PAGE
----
For all Molson claims to have maintained the integrity of the Old Style Pilsner label, there's that one nagging question that comes to every drunkard's mind: how many rabbits on a Pilsner label?
You see three at first, then have another beer and see four. Then they change the label, get hate, only to change it back to something similar (but not quite the same) and say they're doing good on us folk, despite quietly killing off another rabbit! Look how those corporate big-wigs taunt us with their "YouTubes":
Oh well, at least I've tried to document its history the best I could. Lots of good and insighful comment on my original post.
It's known to most who read the newspaper (I mean, who doesn't) that the Galt Museum occasionally holds scotch or beer tasting events. However this time, it's the SAAG who's putting on a Craft Beer Festival on October 19th, the same day as the Japan Film Festival. Oh, the hard choices in life…
Like fine artisinal beer? Like pizza piled with delicious toppings? Like supporting SAAG? If you answered yes to any or all of the above then don't wait to get your tickets for our second annual Craft Beer Festival. Last year's inaugural event was a sold-out success and tickets for this year won't last long! Sample a variety of craft beers from distributors such as Wild Rose, 49th Parallel Group, True Craft Importers, Steamwhistle and many more. With over 40 beers to taste and delicious pizza by the slice, courtesy of Two Guys & A Pizza Place, we promise your taste buds won't be disappointed. Cheers!
Seeing as the first keg for Oktoberfest has officially been tapped, I thought it prudent for us brew lovers out there to brush up on our beer knowledge. Print out this handy chart out and order one of every kind.
Last night, my friends and I decided to check out the new Irish pub in Lethbridge, McGuinty’s. It’s located in the old Roadhouse building, which it shares with Pulse nightclub. I question that a little.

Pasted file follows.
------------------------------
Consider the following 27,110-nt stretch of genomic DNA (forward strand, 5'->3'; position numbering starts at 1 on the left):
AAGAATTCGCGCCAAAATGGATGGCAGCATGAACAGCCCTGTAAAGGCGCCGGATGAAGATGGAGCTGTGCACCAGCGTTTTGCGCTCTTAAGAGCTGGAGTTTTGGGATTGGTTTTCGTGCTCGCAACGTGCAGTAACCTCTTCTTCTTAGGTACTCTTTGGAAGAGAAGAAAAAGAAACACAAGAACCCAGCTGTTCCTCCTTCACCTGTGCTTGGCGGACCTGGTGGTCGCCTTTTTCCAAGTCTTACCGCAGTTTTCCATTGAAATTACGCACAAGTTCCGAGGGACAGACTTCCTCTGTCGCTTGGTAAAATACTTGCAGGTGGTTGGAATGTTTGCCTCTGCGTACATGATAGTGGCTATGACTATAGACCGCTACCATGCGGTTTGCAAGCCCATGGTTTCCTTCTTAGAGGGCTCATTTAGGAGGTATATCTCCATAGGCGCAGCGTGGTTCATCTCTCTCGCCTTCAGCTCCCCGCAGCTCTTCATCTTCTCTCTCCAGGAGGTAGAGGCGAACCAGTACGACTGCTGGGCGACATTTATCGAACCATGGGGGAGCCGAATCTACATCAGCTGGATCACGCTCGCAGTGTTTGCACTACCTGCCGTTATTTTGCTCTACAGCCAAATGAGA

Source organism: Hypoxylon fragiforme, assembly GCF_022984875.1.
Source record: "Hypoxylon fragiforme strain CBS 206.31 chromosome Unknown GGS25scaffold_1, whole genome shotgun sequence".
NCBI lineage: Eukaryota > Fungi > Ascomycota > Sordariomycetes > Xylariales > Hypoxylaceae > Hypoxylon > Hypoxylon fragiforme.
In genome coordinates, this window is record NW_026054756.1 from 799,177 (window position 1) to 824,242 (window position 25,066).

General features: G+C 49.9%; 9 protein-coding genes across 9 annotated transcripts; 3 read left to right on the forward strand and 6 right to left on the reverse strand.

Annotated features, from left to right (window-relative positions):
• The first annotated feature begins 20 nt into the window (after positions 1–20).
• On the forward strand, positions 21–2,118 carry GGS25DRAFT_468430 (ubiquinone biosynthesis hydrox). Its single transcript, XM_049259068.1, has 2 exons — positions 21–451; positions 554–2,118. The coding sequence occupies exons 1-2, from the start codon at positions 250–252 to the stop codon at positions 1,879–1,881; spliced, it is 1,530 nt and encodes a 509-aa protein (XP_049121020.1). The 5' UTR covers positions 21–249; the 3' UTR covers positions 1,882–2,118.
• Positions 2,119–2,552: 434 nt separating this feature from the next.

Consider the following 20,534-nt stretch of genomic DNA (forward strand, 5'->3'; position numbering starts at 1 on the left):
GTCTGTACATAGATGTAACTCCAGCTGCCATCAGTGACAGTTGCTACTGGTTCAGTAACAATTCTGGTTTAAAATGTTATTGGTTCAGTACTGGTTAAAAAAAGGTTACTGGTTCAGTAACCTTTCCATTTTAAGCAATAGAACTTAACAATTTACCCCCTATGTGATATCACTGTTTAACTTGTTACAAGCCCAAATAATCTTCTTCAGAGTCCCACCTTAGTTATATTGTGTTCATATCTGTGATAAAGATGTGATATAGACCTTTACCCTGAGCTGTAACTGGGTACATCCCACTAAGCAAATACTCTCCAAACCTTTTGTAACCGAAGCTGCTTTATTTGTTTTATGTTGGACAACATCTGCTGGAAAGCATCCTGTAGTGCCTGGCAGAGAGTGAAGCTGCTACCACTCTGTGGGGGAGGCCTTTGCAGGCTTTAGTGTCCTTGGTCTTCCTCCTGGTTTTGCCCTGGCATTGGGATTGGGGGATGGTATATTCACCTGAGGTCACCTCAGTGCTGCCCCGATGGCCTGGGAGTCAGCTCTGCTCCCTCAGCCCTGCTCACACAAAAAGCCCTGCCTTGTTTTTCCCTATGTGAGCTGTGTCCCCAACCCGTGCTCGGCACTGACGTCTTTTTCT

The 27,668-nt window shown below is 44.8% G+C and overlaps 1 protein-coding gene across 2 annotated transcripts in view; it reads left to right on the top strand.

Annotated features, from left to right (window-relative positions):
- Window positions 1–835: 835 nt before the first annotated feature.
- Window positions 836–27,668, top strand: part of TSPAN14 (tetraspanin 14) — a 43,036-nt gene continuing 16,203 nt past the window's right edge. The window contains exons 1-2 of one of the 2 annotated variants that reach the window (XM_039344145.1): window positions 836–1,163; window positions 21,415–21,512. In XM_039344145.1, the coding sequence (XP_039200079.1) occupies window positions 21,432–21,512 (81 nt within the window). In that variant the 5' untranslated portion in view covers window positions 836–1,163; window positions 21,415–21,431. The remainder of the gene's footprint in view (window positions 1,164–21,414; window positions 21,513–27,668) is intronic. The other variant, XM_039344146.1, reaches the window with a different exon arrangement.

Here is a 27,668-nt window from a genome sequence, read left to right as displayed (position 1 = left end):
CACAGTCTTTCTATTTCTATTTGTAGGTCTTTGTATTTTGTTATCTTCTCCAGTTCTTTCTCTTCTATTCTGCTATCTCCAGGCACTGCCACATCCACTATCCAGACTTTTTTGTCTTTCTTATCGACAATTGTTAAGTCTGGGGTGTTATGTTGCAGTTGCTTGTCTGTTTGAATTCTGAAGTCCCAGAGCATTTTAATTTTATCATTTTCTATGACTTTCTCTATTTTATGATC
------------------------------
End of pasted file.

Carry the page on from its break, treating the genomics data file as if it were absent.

The pub is only about a month old, so it smells of fresh paint rather than booze or anything else. Although it seems to be lacking some charm, I think given enough time it will grow into its skin.
The great thing about it is some of the drinks they have on tap – Kilkenny, Harp, Guinnes and Strongbow. Since we went on a Tuesday, it was a dollar off draft. Their menu also sounds really, really good, but a little on the pricey side. I was able to sample a deep-fried dill pickle and some beer-battered onion rings. Tasted great.
McGuinty’s also has a couple dart boards, which I am awful at playing. At least I wasn’t the only one to put a hole in the wall! But after a little coaching by a fellow that was playing next to us, my game improved (slightly). Now I’m not sure if he was drunk or just Irish, but he was a friendly sort and apparently taught folks to play darts. So thanks, whoever you are.
My liver can attest, I’m a connoisseur of beers. Imagine my delight when I discovered that Lethbridge has its own beer festival with over 100 types of domestic and international brews, probably including Old Style Pilsner, one of my dear favourites (among MANY others).
Tickets are only $10 in advance, available at The Wine Cavern. I’m so there.
If you want something done right, you have to do it yourself. That’s what I always say.
Last night, Scott (a.k.a. Heavy P) hosted an Oktoberfest party. We sat down to a feast of Oktoberfest sausage, sauerkraut, perogies and my special bacon+onion gnocchi dish, all accompanied by a wide assortment of fine European beers and great Bavarian music! The aroma in the household was very manly, to say the least.
It seems I needed someone from Saskatchewan to point out that there is a GIANT bottle of Pilsner in The Galt Museum! Saskatchewan, you’re alright…but try and stay in your own province once in a while. I’m just kidding, just stay away from my beer!
In Lethbridge, when we’re not mining for coal or wrestling bears, we’re usually drinking an ice-cold Pil. First brewed in Lethbridge in 1926, Old Style Pilsner is a beer that has remained strong in Western Canada since its inception.
Being half Czech, beer has played an important part of my life. In fact, it’s the national drink of the Czech Republic, much like wine is to France. And like wine, there are many varieties from different regions, each with their own recipe. “Pilsener” is a pale lager, developed in the 19th century in the Bohemian city of Plzeň.
My earliest memories of Old Style Pilsner are when I was a youngster, drinking a stubby in my crib. Those were the days when soiling your pants was the norm, not the exception. So here’s the story of my favourite beer as I know it.